Maybe Bonhoeffer would have acknowledged, as recent critics of Dahlem have, that “the narrow principles of Dahlem . . . were accepted fully within the Confessing Church only by a small minority.” Certainly Bonhoeffer counted himself in that minority. But just as certainly he would not have conceded a criticism like Beholder’s. Though Scholder could admire the resolutions which Dahlem passed, he objected to how they were legalistically universalized. “It was wrong to turn these resolutions, born out of an emergency situation, into a law for all churches and communities [even the Bavarian and Wuerttemberger Lutherans] without distinction, [as] the basis on which it was decided whether or not they belonged to the Confessing Church.” For only a few days later, Scholder observed, the resolutions would have been stated differently, the Lutheran bishops of southern Germany would have been able to cooperate, and Dahlem “would have been understood everywhere as the synod of the whole Confessing Church and not just … of its radical wing.” Bonhoeffer belonged to that “radical wing.”
Why did he? Why, on what confessional grounds, could he defend such exclusion of even his fellow-confessors? It wasn’t only that they were perpetrating injustice. Who wasn’t? And since when is the church to be restricted only to the just? The breaking point, so I am suggesting, came when injustices which in mercy might have been borne with, in hopes of correcting them, hardened instead into de facto church policy, when the evangelical patience of the Christian community came to be extorted by law, enforcable law, in fact civil law. Whether in fact that happened, or to what extent it did, is open to historical inquiry. It is the confessional issue at stake which I wish to pursue here. To do that. we follow Bonhoeffer to Finkenwalde in Pomerania, where he learned new ways of being Lutheran, some of which would endear him to almost no one.
It was less than a year after Barmen when Bonhoeffer returned to northern Germany from his London exile to become director of a seminary at Finkenwalde on the Baltic coast. This was one of five underground seminaries newly opened by the Confessing Church of the Old Prussian Union. They were the work of the new Brotherhood Councils of Dahlem, opposition-seminaries to the established Old Prussian Union faculties now controlled by “German Christians.”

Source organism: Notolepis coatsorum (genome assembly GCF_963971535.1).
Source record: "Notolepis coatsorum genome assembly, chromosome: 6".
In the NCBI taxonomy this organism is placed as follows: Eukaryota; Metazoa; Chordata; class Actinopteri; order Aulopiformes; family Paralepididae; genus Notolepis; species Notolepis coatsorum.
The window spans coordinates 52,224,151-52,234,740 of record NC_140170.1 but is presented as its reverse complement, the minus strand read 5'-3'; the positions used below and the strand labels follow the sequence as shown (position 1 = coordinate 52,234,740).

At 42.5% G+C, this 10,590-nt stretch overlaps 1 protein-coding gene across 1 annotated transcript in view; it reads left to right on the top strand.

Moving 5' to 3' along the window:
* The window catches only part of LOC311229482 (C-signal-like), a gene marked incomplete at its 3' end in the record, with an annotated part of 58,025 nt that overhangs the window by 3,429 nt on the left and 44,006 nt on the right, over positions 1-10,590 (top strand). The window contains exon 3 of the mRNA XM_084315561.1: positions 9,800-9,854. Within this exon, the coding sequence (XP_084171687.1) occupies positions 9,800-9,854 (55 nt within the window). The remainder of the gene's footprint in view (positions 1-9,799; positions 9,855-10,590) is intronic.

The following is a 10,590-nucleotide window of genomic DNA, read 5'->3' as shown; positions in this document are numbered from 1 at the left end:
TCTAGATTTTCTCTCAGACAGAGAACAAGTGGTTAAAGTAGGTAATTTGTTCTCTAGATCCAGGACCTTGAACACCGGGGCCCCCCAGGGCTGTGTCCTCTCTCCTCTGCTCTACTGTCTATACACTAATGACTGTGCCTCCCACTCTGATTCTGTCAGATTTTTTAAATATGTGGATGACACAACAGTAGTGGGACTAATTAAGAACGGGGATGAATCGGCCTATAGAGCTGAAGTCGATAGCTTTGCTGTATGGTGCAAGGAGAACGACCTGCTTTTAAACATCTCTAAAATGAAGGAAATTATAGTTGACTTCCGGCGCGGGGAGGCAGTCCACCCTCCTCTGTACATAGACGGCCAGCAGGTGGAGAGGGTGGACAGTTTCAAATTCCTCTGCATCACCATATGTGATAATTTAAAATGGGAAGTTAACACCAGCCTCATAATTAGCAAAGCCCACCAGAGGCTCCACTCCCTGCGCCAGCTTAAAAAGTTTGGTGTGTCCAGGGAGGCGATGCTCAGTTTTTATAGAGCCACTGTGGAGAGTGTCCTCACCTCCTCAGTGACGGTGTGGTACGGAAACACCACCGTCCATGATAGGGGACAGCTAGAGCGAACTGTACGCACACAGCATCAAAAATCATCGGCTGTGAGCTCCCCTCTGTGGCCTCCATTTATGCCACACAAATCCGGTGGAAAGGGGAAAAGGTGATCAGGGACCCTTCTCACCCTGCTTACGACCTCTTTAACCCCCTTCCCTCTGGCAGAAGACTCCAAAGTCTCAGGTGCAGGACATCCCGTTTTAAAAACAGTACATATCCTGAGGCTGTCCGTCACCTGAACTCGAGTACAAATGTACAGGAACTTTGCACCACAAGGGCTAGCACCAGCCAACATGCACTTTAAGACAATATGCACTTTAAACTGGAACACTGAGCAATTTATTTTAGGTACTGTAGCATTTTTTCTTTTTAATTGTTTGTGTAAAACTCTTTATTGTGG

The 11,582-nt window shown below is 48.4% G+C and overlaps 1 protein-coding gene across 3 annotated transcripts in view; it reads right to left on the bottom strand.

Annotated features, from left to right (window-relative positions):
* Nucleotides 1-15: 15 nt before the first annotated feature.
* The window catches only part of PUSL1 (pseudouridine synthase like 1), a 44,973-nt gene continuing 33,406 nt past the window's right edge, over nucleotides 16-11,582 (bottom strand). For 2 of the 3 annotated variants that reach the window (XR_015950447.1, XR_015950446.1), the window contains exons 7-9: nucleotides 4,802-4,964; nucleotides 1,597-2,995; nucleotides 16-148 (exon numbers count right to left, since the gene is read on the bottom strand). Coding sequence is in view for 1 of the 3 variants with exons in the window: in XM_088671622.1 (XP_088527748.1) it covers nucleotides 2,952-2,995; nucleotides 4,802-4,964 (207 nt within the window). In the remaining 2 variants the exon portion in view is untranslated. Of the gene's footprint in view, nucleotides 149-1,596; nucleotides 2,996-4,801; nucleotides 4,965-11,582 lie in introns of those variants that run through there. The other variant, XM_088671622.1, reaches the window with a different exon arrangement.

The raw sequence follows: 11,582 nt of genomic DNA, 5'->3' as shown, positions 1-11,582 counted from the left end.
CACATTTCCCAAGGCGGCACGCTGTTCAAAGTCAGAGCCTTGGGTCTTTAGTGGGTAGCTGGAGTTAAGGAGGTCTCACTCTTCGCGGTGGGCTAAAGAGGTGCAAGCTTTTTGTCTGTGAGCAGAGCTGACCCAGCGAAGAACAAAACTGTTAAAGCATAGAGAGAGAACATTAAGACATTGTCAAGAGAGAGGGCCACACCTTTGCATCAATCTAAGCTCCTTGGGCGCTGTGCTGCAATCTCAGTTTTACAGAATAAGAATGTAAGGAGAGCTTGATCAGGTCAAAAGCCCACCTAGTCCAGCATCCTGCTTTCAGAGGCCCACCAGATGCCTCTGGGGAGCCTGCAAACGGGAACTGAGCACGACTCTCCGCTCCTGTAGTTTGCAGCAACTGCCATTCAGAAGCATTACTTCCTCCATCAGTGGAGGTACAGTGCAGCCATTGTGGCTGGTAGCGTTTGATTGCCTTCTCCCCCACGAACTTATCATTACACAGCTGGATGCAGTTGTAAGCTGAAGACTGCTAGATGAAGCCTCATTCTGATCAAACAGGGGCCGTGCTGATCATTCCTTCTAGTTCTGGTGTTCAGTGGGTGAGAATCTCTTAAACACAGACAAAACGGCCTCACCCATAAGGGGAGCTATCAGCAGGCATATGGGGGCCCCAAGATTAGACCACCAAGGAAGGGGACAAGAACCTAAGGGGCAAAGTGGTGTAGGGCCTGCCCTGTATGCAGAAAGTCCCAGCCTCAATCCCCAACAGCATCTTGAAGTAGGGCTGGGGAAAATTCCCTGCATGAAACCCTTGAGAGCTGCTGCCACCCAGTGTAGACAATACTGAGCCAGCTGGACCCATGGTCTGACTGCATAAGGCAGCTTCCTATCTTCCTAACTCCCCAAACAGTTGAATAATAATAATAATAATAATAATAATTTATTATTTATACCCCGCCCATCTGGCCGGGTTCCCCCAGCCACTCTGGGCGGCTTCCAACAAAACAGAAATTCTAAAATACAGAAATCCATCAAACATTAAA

There was of course no need of such “illegal” seminaries in the Lutheran “intact” churches, where the confessing movement still controlled official theological education, however precariously.
This created additional friction between “intact” and “destroyed” churches, all still within the same larger confessing movement. The seminaries of the “destroyed” churches disdained the “intact” ones as “privileged” and not really “church.” The “intact” faculties accused the “destroyed” of “Pharisaism” and “legalism.” That made life more miserable for both camps. Also it obscured to each of them the sacrifices and bravery of the other, though both of them were resisting a common enemy of the gospel.
Fortunately Bonhoeffer’s seminary at Finkenwalde has been spared much of that undeserved obscurity. Thanks to the reporting by its most eloquent spokesperson, Eberhard Bethge, Bonhoeffer’s student and best friend and biographer, we know of the awesome Christian heroism of the Finkenwalde community. Not only that, it was wondrous for its accomplishments in pastoral formation under very ?. straitened conditions and all within the two and a half short years before it was closed by the Gesfcapo. The record of Finkenwalde is part of Bonhoeffer’s “responsible interpretation” of Barmen. It may even be that Finkenwalde could not have made the Barmen witness it did, especially on the re-prioritizing of authorities, had it not been for Bonhoeffer’s alleged “legalism,” objectionable though that also may have been.
Bonhoeffer’s work at Finkenwalde was not made easier by the fact that it was located in Pomerania, not easier but perhaps more theologically responsible. Pomerania was a church province of the Old Prussian Union which, in protest against the “German Christian” takeover there, had duly mounted its own “Dahlemite” counter- church government through a provincial Council of Brethren. However, the Pomeranian confessors still prided themselves on their Lufcheranism. For Lutheran Bonhoeffer, who did the same, that by itself would have been no problem. The trouble was, these Pomeranian fellow-confessors of his felt a close affinity with the Lutherans in the “intact” church of Bavaria, specifically with Bavarian Lutheran theologians on the faculty at Eriangen like Althaus and Elert. As Bethge reports, these “two theologians’ criticism that the Barmen theses had erred in following Barth’s rejection of “original revelation’ in creation and history had met with a large measure of agreement here.” Consequently it was hard to enforce the measures legislated by Barmen and Dahlem. The result for Bonhoeffer was that in that Lutheran context he was made to appear “isolated and radical.”